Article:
Insane growth pace is the real problem

Surrey – The Editor, Re: “Do right thing and help end shooting spree,” the Now editorial, April 16.

While the Surrey First regime ramps up into damage control mode once more, massaging the optics and refining ‘the message’, what is the reality of Surrey life, here where we live, in our neighbourhoods? It feels like a war zone like Chicago in the 1920s. And the protagonists are: the peasants (old and new residents who will pay all the outstanding costs of this mayhem for a very long time) the elected rulers (Surrey First) and the battling warlords (those among our investor-developers who don’t seem interested in building sustainable communities).

Why focus on them and not the gangs actually doing the shooting? Because I believe that it is the insane pace of neighbourhood disruption that has destroyed the strong communities that produced a healthy culture for raising good kids.

Surrey has used a scorched earth policy to wipe out and replace such communities with super dense warehousing of young families without many of the factors necessary to a good neighbourhood culture.

City Hall has chosen to “just build it” – and they indeed did come. But they ignored the good planning practises that insist on schools, plentiful greenspace, tree preservation, community gardens, public squares and good public transit. And last but not least, what happened to community policing? The City of Surrey says we can’t afford these things. Seems to me you can pay one way, or pay another.

So who is running this show? Not the residents, that’s for sure. Without engaged citizens, both being heard, and seeing results to their efforts, democracy can’t be found – it hides in a corner ducking bullets.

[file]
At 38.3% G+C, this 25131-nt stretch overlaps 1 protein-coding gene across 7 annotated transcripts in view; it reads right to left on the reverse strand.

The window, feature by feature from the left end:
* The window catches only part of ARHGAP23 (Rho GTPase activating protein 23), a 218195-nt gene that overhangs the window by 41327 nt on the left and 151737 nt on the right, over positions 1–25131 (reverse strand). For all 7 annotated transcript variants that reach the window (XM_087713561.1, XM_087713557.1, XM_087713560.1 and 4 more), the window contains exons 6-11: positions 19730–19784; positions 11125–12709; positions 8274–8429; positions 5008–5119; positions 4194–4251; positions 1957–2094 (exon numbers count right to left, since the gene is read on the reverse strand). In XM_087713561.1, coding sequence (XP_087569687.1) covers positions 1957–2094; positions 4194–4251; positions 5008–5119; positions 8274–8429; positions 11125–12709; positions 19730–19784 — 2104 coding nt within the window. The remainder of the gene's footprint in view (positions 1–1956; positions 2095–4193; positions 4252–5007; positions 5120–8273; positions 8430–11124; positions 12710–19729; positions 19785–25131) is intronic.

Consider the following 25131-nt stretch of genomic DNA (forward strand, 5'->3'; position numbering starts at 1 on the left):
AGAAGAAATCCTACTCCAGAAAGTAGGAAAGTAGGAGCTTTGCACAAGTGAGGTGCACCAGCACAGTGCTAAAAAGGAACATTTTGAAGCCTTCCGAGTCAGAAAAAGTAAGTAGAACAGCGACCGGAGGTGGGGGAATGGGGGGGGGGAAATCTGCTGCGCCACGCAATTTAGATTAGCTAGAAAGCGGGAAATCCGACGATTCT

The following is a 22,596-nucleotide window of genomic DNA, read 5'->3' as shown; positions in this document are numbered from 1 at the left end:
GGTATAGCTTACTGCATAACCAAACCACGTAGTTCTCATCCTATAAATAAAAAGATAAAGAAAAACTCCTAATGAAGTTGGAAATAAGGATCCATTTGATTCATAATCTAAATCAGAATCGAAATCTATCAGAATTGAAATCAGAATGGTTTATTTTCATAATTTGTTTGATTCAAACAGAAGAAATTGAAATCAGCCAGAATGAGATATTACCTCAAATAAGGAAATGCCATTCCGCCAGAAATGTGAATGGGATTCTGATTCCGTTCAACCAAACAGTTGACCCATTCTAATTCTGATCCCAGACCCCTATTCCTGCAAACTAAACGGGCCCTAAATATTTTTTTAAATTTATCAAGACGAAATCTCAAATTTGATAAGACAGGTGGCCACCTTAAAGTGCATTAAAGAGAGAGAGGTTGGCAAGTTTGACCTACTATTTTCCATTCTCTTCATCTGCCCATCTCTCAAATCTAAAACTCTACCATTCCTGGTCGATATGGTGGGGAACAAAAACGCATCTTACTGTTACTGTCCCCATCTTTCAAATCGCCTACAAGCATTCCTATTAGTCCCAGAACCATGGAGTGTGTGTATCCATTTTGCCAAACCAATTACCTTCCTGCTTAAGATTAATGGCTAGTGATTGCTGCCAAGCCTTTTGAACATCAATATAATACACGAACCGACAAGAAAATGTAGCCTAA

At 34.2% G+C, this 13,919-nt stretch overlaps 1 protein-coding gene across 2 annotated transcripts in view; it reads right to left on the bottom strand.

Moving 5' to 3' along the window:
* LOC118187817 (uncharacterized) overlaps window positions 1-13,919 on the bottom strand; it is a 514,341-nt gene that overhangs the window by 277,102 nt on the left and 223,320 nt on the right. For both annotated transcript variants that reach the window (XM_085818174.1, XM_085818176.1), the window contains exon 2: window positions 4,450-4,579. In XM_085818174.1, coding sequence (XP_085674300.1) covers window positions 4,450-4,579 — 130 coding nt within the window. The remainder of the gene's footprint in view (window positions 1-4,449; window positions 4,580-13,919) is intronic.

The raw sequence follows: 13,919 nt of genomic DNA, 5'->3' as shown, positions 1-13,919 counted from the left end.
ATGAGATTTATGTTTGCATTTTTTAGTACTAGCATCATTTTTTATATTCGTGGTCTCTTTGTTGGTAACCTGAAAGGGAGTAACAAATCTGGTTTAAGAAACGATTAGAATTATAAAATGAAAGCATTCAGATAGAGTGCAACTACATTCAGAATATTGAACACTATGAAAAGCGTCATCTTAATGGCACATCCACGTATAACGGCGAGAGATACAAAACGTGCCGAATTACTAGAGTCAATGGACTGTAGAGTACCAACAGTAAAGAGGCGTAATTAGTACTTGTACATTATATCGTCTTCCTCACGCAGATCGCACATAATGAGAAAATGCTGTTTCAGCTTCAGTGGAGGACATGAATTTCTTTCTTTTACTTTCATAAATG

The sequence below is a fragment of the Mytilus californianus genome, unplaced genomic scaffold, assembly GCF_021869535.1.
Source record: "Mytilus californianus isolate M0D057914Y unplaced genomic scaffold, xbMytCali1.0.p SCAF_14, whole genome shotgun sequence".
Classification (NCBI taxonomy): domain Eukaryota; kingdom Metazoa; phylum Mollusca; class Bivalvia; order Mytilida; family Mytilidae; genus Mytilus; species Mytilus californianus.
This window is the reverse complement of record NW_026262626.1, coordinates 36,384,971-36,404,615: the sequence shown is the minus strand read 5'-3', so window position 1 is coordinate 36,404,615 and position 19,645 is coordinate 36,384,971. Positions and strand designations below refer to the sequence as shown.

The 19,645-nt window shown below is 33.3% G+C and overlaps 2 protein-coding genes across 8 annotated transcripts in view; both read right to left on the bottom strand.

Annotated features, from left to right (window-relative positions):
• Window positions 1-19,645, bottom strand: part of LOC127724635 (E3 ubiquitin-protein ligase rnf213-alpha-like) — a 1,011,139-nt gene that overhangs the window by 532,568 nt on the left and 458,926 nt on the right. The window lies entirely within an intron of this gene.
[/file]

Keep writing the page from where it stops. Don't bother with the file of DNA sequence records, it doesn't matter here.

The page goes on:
Alisa Wilson

Surrey

Just Posted

Findlay to be next CPC candidate for South Surrey-White Rock

Former cabinet minister lost 2017 election to Liberal Gordie Hogg

Teenage girl, 17, accused of stabbing girl, 16, in Surrey

Victim’s injuries not life-threatening

Fledgling Surrey City Orchestra tunes up for showcase concert Friday

Conductor Stuart Martin’s four-year goal is to build a core group of about 60 Surrey-based musicians

Fraser Health to buy two private MRI clinics in Surrey, Abbotsford

New clinics will provide 2,000 more MRIs by fiscal year-end

Safe Surrey Coalition opposes removing any property from ALR

McCallum and Pettigrew take issue with a Port Kells proposal to exclude property from the Agricultural Land Reserve

Video: Flyers new mascot ‘Gritty’ a bearded, googly-eyed terror

The Philadelphia Flyers unveiled their new mascot Monday, and as one would expect of the team that gave us the “Broad Street Bullies,” he’s far from cuddly.

Harvest Moon to light up B.C. skies with an ‘autumn hue’

It’s the first moon after the autumn equinox

Fraser River First Nations say they aren’t getting their share of sockeye salmon

Shortage is a result of decisions made by DFO, not a shortage of sockeye, complaint says

Hockey league gets $1.4M for assistance program after Humboldt Broncos crash

Program will help players, families, coaches and volunteers after the shock of the deadly crash

Canada has removed six out of 900 asylum seekers already facing U.S. deportation

Ottawa had said the ‘overwhelming majority’ had been removed

Appeal pipeline decision but consult Indigenous communities, Scheer says

The federal appeals court halted the Trans Mountain expansion last month

B.C. electric vehicle subsidy fund drains faster than expected

Province adds another $10 million to incentive fund

Fraser Valley horse trainer suing feed mill after death of five animals

Alicia Harper seeking $500,000 to $1 million in losses and damages from Hi-Pro Feeds

Most Read